Buffy fidgeted and looked nervously around the room before finally asking the question that was on her mind. “Have you, um, have you seen Faith?” she asked in a vulnerable voice.
“Um, no...no I haven’t,” he said.
Buffy looked away, clearly upset.
“But...you know Faith,” Giles quickly interjected. “Not unusual for her to drop out of sight from time to time...only for a short while, of course.”
Buffy nodded wordlessly.
“Buffy, do you want to talk about what happened yesterday...why Faith left...what got you so upset?”
Buffy shook her head. “No, not really. Just a...difference of opinion.” I like her, she hates me, that’s all, she quipped sadly to herself. “Not uncommon with us,” she added, forcing a small smile. “But thanks.”
At that, Buffy got to her feet and headed for the door. Giles watched her worriedly as she left the library.
That night, Buffy and Joyce were alone at home, sitting at the dining room table, eating supper. Actually, only Joyce was eating; for the most part, Buffy was simply pushing her food around on her plate, pretending to eat.
“So...how was school today?” Joyce asked. “You know...going back and all?”
Buffy froze, and it took her several moments to answer. “Hard,” she finally said, without looking at her mother. “Harder than I thought it would be, but...I survived.” She spoke the last two words without much enthusiasm. After a few final pushes of her food, she set her fork down. “I, um, I think I’m just gonna go to bed,” she said, looking at her mom, “i-i-if that’s okay.”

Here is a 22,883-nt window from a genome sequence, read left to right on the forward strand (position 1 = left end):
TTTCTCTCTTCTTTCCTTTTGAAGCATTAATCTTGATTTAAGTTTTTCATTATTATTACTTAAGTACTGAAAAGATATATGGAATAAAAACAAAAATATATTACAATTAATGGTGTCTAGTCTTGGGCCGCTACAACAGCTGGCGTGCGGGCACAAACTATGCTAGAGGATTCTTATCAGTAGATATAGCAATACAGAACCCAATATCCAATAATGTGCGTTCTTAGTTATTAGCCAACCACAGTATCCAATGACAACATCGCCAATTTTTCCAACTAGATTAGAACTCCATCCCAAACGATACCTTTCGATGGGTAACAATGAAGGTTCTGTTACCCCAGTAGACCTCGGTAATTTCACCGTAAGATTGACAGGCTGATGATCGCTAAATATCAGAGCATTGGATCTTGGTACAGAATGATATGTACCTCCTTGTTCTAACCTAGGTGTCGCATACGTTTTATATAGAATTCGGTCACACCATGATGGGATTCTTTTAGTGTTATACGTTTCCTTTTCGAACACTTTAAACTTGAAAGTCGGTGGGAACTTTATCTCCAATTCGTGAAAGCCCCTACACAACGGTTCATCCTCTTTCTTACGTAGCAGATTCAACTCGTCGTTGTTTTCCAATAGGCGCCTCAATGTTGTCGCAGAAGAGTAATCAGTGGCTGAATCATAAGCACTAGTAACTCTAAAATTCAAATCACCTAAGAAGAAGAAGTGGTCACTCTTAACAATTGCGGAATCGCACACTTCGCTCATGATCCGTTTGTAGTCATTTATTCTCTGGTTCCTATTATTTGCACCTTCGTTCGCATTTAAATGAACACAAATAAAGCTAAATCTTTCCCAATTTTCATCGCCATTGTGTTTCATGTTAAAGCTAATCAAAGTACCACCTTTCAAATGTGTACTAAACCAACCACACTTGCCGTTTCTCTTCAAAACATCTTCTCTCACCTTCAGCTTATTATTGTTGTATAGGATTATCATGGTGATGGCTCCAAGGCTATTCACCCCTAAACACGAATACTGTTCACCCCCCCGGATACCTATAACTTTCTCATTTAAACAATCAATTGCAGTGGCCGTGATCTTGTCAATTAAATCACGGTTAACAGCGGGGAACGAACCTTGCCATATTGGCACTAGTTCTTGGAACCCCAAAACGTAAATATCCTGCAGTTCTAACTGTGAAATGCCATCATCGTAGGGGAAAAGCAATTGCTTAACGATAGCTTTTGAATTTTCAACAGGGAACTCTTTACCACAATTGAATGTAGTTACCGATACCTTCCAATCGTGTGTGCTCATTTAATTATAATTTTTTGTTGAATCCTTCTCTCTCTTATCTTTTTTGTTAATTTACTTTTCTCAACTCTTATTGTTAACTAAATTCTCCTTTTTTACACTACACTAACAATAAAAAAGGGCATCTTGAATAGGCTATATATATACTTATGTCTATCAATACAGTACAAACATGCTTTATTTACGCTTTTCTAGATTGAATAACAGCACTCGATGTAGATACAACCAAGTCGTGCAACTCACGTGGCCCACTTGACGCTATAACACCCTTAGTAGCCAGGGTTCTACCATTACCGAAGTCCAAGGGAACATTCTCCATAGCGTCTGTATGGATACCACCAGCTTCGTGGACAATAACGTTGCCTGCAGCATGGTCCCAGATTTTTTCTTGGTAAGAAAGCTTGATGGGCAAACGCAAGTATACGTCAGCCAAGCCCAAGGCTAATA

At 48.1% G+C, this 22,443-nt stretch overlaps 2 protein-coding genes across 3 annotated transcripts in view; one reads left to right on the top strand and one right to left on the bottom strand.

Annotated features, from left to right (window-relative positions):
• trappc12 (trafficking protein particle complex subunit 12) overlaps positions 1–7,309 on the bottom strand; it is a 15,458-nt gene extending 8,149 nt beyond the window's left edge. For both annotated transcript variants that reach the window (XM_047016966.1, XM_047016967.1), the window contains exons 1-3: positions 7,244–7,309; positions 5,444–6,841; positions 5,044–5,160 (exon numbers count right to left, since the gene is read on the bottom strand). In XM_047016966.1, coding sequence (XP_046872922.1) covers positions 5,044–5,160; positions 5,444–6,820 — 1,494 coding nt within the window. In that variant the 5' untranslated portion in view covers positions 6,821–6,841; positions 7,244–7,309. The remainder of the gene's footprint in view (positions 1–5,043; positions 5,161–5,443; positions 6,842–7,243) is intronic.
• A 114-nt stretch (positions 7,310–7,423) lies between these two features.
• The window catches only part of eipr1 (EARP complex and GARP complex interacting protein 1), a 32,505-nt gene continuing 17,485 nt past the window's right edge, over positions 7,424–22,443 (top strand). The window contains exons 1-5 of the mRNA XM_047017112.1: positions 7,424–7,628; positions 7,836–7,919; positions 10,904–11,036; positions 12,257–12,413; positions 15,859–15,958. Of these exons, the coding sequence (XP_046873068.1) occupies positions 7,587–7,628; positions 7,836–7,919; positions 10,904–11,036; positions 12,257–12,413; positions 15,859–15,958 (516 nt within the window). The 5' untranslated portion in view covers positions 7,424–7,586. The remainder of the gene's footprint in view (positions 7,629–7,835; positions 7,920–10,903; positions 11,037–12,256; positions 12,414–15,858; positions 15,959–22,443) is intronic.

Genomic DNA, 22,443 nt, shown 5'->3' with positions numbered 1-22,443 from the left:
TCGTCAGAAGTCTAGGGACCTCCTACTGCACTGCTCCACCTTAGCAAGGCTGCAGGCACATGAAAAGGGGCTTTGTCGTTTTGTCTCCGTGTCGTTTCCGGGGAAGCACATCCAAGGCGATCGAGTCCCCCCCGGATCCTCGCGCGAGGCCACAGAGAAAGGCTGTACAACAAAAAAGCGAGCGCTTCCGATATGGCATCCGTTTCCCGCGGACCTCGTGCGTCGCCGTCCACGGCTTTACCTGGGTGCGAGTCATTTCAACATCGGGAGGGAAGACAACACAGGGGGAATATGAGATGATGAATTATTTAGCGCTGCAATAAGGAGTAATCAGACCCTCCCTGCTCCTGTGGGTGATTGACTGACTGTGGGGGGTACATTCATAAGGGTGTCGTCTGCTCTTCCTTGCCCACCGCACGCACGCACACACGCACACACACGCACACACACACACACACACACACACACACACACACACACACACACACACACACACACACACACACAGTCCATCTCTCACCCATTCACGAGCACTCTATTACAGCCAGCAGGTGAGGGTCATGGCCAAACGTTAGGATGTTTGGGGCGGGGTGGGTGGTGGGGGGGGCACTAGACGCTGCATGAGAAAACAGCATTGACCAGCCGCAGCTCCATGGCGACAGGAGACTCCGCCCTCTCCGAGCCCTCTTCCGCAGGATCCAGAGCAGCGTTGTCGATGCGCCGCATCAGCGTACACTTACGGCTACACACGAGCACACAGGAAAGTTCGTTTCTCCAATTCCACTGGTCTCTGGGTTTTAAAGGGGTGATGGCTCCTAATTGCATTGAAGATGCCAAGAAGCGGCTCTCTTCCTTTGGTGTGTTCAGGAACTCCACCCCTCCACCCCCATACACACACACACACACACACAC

“Of course,” Joyce said sympathetically. “I wish you had eaten more, though.”
“I know,” Buffy said. “I’m just not very hungry.” She pushed away from the table and got to her feet. “If anybody calls or comes by, just tell ’em I went to bed, okay? I’m not really up for conversation.”
“Okay, honey,” Joyce said, giving her daughter a nod.
Buffy turned and took a step toward the doorway. But then she suddenly turned back around. “Unless it’s Faith,” she added with hope in her voice.
Joyce frowned but didn’t comment.
“But she probably won’t come,” Buffy said dejectedly. “I mean, she’s got to patrol and everything.” She dropped her gaze to the floor and muttered, “What I should be doing.”